The majority of claims in this MDL rely upon diagnoses given by doctors associated with screening companies. A representative of two such screening companies, N & M and RTS, testified at the Daubert hearings. N & M (short for "Netherland & Mason," the co-owners of the company) helped generate approximately 6,757 claims in this MDL, while RTS (short for "Respiratory Testing Services") helped generate at least 1,444 claims. (Feb. 18, 2005 Trans. at 29-31, 177; Feb. 17, 2005 Trans. at 267; N & M Ex. 38.) Because N & M produced such a large percentage of the claims in this MDL, the Court will focus its discussion on N & M, with occasional references to RTS when appropriate. Also, a third screening company, Occupational Diagnostics, which generated 237 diagnoses, did not testify at the hearings. (Feb. 17, 2005 Trans. at 30, 53-54, 67-68.) This third testing company, which, curiously, shares its office and phone line with a Century 21 real estate business (Feb. 17, 2005 Trans. at 80-81), will be discussed infra, in conjunction with the testimony of Dr. Todd Coulter.
In 1994, Heath Mason and Molly Netherland, the co-owners of N & M, and Charles Foster, the owner of RTS, were all employees of another Alabama screening company called "Pulmonary Testing Service." Mr. Foster left Pulmonary Testing Service at that time to form RTS, and Mr. Mason and Ms. Netherland formed their company two years later, after Pulmonary Testing Service went out of business. (Feb. 17, 2005 Trans. at 269; Feb. 18, 2005 Trans. at 169.)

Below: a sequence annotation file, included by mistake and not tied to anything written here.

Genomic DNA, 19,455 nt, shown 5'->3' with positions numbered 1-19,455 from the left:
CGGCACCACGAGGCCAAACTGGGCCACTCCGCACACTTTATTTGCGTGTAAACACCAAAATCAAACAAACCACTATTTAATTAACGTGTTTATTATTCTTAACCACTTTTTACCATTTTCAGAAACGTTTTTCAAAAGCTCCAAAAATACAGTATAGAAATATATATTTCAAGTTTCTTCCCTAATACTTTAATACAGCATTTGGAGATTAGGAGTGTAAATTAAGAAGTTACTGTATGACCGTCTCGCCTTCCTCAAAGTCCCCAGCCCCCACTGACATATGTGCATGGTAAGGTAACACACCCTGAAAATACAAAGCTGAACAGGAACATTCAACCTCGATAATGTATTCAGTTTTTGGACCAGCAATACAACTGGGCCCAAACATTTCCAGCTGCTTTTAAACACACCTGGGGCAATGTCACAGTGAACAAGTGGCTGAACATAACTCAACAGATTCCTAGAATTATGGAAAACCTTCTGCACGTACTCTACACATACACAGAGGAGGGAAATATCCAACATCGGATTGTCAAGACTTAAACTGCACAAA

At the time he formed N & M, Mr. Mason was 21 years old; he had dropped out of junior college after only a year and had worked at Pulmonary Testing Service for less than two years. (Feb. 17, 2005 Trans. at 268.) Neither Mr. Mason nor Ms. Netherland had (or currently have) any medical training and N & M has never had a medical director.*fn54 (Feb. 17, 2005 Trans. at 271-72, 276.) What Mr. Mason did possess was contacts with paralegals at law firms. (Feb. 17, 2005 Trans. at 274.) Ms. Netherland had the seed money for the business and access to x-ray equipment from her husband's chiropractic office. (Feb. 17, 2005 Trans. at 271, 275.)
At the outset, N & M simply provided x-rays to law firms. But the law firms quickly began asking N & M to also provide doctors to read the x-rays, perform physical examinations and provide finalized diagnostic reports, ready for litigation. (Feb. 17, 2005 Trans. at 272.) In late 1996 or early 1997, N & M hired Dr. Ray Harron, a radiologist and certified B-reader, to read chest x-rays as well as make diagnoses. (Feb. 17, 2005 Trans. at 270.) N & M paid Dr. Harron $125 per person for the process which included some combination of the following three steps: (1) reading the x-ray, (2) conducting an abbreviated physical exam, and (3) making a diagnosis.*fn55 (Feb. 17, 2005 Trans. at 280.) At first, Dr. Harron stipulated that he would receive a minimum payment of $10,000 per day, but Dr. Harron did not insist on this if less than 80 people attended a screening. (Feb. 17, 2005 Trans. at 280.) Over time, N & M sent x-rays to-in Mr. Mason's words-"multitudes of B-readers," including Dr. Harron, Dr. Andrew Harron (Dr. Harron's son),*fn56 Dr. James Ballard, and Dr. Allen Oaks, all of whom testified at the Daubert hearing. (Feb. 17, 2005 Trans. at 284.)